Alfred Keller was a general in the German Luftwaffe during the Second World War. Born in Bochum, Province of Westphalia, his career in the Imperial German Armed Forces began in 1897, when he became a cadet in a military school, he retired after the Second World War as one of the most decorated Generals of the former Luftwaffe.

Monday, May 5, 2014

Morane-Saulnier M.S.406: Petroskoi 17.3.1942.

Morane-Saulnier M.S.406: Petroskoi 17.3.1942.
@SA-photo
Morane-Saulnier M.S.406: Petroskoi 17.3.1942.
@SA-photo

In Finnish Service

The M.S.406 had a parallel career in Finland. In February 1940, the first 30 French fighters were allocated to LeLv 28, commanded by Major Jusu. These aircraft received the Finnish designations MS-301 to MS-330. They were used in combat during the Winter War, against the USSR and carried out 259 operational sorties and shot down 16 Soviet aircraft. In modified form, the M.S.406 were later involved in the Continuation War. Between November 1939 and 4 September 1944, Lv28 scored 118 aerial victories flying the Morane M.S.406 (the unit flew Bf 109Gs for a time, as well). The unit lost 15 aircraft. Total Finnish kills were 121. The top Morane ace in all theatres was W/O Urho Lehtovaara, with 15 of his 44.5 total kills achieved in Moranes. The Finnish nicknames were Murjaani (blackmoor), a twist on its name, and Mätimaha (roe-belly) and Riippuvatsa (hanging belly) because of its bulged ventral fuselage.

Sunday, May 4, 2014

T-37A tank

T-37A

The T-37A was a Soviet amphibious light tank. The tank is often referred to as the T-37, although that designation was used by a different tank which never left the prototype stage.The T-37A was the first series of mass-produced fully amphibious tanks in the world.

The tank was first created in 1932, based on the British Vickers tankette and other operational amphibious tanks. The tank was mass-produced starting in 1933 up until 1936, when it was replaced with the more modern T-38, based on the T-37A. Overall, after four years of production, 2552 T-37A’s were produced, including the original prototypes.

In the Red Army, they were used to perform tasks in communication, reconnaissance, and as defense units on the march, as well as active infantry support on the battlefield. The T-37A were used in large numbers during the Soviet invasion of Poland and in the Winter War against Finland. The T-37 A was also used by the Soviets in the beginning of the Great Patriotic War, but most of them were quickly lost. Surviving tanks of that type fought on the front lines until 1944, and were used in training and auxiliary defense until the end of World War II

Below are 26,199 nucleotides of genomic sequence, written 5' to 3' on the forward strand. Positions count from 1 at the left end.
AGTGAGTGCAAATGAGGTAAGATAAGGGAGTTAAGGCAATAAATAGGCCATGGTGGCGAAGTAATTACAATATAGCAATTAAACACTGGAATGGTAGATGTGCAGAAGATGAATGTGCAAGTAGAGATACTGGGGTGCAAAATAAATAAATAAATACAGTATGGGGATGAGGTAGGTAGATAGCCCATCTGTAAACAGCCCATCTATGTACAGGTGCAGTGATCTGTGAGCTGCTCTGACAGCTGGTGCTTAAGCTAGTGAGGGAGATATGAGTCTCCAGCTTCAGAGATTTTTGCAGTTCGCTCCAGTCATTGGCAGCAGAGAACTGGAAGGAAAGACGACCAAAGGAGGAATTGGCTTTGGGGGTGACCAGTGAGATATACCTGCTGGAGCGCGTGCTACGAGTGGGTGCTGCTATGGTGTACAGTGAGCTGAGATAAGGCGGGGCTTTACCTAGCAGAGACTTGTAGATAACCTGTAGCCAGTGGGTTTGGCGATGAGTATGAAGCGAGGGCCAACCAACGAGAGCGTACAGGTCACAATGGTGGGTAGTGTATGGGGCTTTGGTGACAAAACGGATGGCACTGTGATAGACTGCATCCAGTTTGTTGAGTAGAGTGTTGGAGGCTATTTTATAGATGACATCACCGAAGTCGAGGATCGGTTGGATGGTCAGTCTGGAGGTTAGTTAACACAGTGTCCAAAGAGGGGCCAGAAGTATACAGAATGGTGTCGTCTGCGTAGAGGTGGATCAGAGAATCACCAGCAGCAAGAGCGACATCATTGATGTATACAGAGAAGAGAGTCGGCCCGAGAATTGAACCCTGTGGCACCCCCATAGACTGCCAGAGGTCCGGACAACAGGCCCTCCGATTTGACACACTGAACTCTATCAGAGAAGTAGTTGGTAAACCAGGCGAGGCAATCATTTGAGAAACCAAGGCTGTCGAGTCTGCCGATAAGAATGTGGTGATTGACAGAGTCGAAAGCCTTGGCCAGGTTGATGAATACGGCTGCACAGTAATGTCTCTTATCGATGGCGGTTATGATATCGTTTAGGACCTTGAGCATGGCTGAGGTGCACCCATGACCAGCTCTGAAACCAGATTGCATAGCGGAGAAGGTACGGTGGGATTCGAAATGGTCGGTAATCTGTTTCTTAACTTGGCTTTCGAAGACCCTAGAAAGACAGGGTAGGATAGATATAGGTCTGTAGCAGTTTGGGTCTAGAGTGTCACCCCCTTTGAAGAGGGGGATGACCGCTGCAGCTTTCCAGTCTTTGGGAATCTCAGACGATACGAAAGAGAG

Finnish T-37A tank
SA-photo

Friday, May 2, 2014

Bristol Blenheim : Tikkakoski, Luonetjärvi

Tikkakoski, Luonetjärvi
@SA-photo

Tikkakoski, Luonetjärvi
@SA-photo

Bristol Blenheim

In 1936, the Finnish Air Force ordered 18 Blenheim Mk Is from Britain and two years later, they obtained a manufacturing license for the aircraft. Before any aircraft could be manufactured at the Valtion lentokonetehdas (State Airplane Factory) in Finland, the Winter War broke out, forcing the Finns to order more aircraft from the UK. A further 24 British-manufactured Blenheims were ordered during the Winter War. After the Winter War, 55 Blenheims were constructed in Finland, bringing the total number to 97 aircraft (75 Mk Is and 22 Mk IVs).
The Finns also received 20 half-completed ex-Yugoslavian Mk IV Blenheims captured by Germany, together with manufacturing tools and production equipment, as well as a huge variety of spare parts. Yugoslavia had ceased production of the Mk I and commenced a production run of Mk IVs just prior to the April 1941 invasion.
The Finnish Blenheims flew 423 missions during the Winter War, and close to 3,000 missions during the Continuation War and Lapland War. Blenheim machine-gunners also shot down eight Soviet aircraft. Thirty-seven Blenheims were lost in combat during the wars.
After the war, Finland was prohibited from flying bomber aircraft by the Paris Peace Treaty, with Finland's Blenheims being placed into storage in 1948. However, in 1951, five Blenheims were re-activated for use as target tugs, with the last flight of a Finnish Blenheim taking place on 20 May 1958.